Mr. Steger


Jacob Phillips

Mr. Steger working

Jack of all trades and a master of some is just one way to describe this remarkable man, Thomas Robert Steger. I interviewed said man, and these are his responses.

What were your favorite pastimes growing up?
I grew up fishing. We had a stream that ran through our farm at home, and I grew up in the outdoors, spent a lot of time in that creek fishing and hunting on the farm and a lot of outdoor activities and sports with friends and family. Playing sports was always one of my passions.

What was your biggest capture/hunt?
My biggest catch? I got an eight-plus pound bass at a bass tournament; that was big. I caught a 50-plus-inch muskie once. But shooting anything big? Not really, I don’t have anything to write home about there.

Was that your best experience fishing?
I mean that big bass, um, it was fun, but the best experience is fishing for me or just the challenge of the chase. I enjoy figuring out the puzzle more than I do catching the fish.

What made you want to be a teacher?
That’s a long story. So at first, I didn’t really want to add another teacher to my family tree; I have five aunts and two uncles who are teachers. My grandmother was a teacher, and my sister was going to school to be a teacher; I did not want to do that and follow in everybody’s footsteps. I refused to do that for the longest time until I realized that’s what I was good at. It was what I was probably meant to do, and I was passionate about it. I found it through first coaching football. I coached at UW Platteville as a graduate assistant for three years there and decided I wanted to coach football at the high school level, and teaching was the logical way to do that.

What other jobs did you consider having?
I started in Radio/TV broadcasting. So I was going to be a sports broadcaster, a newsman, a weatherman, something like that. I was deep into the sciences. So I was going to work in the lab and do research and test and create new medicines for things, or be a Wildlife Resource Officer or like a warden or something like that for a while.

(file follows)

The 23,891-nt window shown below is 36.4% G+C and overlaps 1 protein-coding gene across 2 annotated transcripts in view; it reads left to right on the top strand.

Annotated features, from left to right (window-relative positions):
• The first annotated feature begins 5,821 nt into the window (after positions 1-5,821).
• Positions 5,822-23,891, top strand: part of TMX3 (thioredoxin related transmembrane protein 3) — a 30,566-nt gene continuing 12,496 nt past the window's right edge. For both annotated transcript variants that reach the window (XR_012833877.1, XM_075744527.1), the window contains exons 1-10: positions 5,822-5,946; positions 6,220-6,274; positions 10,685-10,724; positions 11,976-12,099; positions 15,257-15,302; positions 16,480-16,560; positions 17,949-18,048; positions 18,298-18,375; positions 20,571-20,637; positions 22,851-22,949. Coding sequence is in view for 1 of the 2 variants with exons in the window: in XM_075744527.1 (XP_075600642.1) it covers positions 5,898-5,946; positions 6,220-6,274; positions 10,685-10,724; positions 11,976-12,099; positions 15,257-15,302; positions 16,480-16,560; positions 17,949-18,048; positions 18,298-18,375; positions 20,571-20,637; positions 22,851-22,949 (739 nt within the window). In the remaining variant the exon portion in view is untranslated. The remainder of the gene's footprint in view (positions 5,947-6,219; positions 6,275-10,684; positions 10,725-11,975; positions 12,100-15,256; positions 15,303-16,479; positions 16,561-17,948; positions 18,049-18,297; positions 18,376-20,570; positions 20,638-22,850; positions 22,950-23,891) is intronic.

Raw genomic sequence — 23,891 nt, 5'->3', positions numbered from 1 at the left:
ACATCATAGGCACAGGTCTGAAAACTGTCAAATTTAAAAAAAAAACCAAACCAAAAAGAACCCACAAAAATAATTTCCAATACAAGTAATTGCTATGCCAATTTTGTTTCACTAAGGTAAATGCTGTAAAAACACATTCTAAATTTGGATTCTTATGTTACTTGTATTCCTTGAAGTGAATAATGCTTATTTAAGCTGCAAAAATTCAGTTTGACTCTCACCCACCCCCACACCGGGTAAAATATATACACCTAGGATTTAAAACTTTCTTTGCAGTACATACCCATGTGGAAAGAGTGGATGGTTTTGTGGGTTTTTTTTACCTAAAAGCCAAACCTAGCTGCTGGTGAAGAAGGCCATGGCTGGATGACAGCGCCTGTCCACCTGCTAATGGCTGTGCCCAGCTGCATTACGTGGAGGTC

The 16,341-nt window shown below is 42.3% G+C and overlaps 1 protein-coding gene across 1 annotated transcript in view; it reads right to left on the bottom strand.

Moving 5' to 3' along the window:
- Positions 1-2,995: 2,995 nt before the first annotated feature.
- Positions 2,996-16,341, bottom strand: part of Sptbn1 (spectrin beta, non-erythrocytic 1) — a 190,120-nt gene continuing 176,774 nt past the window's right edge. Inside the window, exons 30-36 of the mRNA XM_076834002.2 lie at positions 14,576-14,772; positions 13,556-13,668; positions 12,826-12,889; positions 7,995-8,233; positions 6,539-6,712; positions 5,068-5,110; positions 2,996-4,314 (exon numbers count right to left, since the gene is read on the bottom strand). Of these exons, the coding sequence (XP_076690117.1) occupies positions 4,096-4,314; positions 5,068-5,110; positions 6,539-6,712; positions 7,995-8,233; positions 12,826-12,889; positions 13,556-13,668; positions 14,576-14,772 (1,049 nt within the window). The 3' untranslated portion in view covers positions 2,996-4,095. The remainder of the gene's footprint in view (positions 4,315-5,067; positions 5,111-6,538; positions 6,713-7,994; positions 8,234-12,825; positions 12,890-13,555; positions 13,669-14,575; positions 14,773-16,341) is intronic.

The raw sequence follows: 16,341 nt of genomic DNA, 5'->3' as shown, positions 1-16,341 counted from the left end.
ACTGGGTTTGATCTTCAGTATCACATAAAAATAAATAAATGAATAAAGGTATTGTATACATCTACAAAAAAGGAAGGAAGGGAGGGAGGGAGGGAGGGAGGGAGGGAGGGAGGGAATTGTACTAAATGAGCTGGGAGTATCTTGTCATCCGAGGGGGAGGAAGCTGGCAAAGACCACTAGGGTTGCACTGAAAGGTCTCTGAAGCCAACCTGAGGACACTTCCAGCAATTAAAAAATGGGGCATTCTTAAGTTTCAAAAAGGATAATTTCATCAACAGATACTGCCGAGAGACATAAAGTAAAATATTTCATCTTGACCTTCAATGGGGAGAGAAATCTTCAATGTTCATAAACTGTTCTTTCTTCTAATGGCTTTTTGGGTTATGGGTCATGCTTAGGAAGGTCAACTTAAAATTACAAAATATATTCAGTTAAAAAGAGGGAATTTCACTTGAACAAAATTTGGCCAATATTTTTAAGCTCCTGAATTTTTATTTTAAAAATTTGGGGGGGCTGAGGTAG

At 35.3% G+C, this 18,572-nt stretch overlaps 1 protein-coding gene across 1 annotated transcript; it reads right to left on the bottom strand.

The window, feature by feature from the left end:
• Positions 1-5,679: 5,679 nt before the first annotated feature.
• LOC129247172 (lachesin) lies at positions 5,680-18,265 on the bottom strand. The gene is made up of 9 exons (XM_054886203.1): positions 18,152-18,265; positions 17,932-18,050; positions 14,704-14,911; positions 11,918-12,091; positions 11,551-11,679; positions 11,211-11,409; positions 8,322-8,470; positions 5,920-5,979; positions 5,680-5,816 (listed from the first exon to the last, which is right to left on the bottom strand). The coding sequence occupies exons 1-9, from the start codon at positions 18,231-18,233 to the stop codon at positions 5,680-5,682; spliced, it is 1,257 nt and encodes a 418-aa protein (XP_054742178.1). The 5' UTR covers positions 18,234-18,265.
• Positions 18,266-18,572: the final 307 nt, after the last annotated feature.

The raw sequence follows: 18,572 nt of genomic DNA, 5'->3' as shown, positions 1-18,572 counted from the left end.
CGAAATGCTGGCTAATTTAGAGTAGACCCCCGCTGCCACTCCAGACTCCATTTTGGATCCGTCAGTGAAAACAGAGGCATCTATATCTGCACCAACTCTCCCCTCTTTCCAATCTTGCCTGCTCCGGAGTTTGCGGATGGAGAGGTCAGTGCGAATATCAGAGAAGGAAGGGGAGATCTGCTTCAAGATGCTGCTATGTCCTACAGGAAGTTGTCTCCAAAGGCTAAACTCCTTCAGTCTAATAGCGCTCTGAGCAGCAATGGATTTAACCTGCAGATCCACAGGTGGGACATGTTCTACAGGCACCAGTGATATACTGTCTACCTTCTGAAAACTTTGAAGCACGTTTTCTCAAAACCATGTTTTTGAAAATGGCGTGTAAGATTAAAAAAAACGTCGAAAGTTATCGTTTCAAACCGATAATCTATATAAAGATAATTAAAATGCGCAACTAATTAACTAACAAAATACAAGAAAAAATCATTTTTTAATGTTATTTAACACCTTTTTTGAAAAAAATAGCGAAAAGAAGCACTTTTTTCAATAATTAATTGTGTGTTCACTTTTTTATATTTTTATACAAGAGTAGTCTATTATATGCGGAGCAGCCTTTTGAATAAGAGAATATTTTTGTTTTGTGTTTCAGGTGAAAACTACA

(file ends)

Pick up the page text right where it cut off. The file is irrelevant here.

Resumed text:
What other jobs have you had, and what were they?
I have not had a lot of jobs because I mostly worked on our farm when I grew up, so that was my income growing up and even through my first couple years in college. I then worked at Pizzeria Uno in Platteville for five years as a cook and bused tables and washed dishes and things there. Really, no other long-term jobs. I had a few gigs here and there, but otherwise, teaching was the next step.

What has changed the most since you started teaching?
Probably not a lot. People will say kids are different; kids aren’t really different. The technology is different, that’s for sure. When I started, there was maybe a computer in each room, but that was just the beginning; the internet was very new when I started teaching. Cell phones were big, bulky things that people didn’t have, and now, all information is accessible all the time to everybody. So the idea that you learn about stuff that you have to actually acknowledge, whereas you can just ask Siri and she’ll tell you, is very different from back then. It’s more about what you can do with that information. That’s probably the biggest difference.

What is something people usually wouldn’t know about you that you wanted to get out there?
I don’t know how many people know that I’m actually a singer. I used to sing at weddings, and I was in the musical and in the choir in high school. I still sing once in a while or if there are some shows I’d do a little bit.

Is there one thing about your life that you think you would’ve changed if you could go back in time?
I don’t think I would change a lot, I feel like life’s your journey, and if you change the journey at all, the destination doesn’t really matter as much. You know, it took me over seven years to get through college, and that was part of finding what I wanted to do in life. And I’m glad I did. So I don’t think I would go back even though it’s expensive and it took me a while to pay off the student loans. “I wouldn’t change it. I wouldn’t trade it, so I don’t really have any regrets; I would do everything the same.”

That’s a great quote.

This interview has been edited for length and clarity.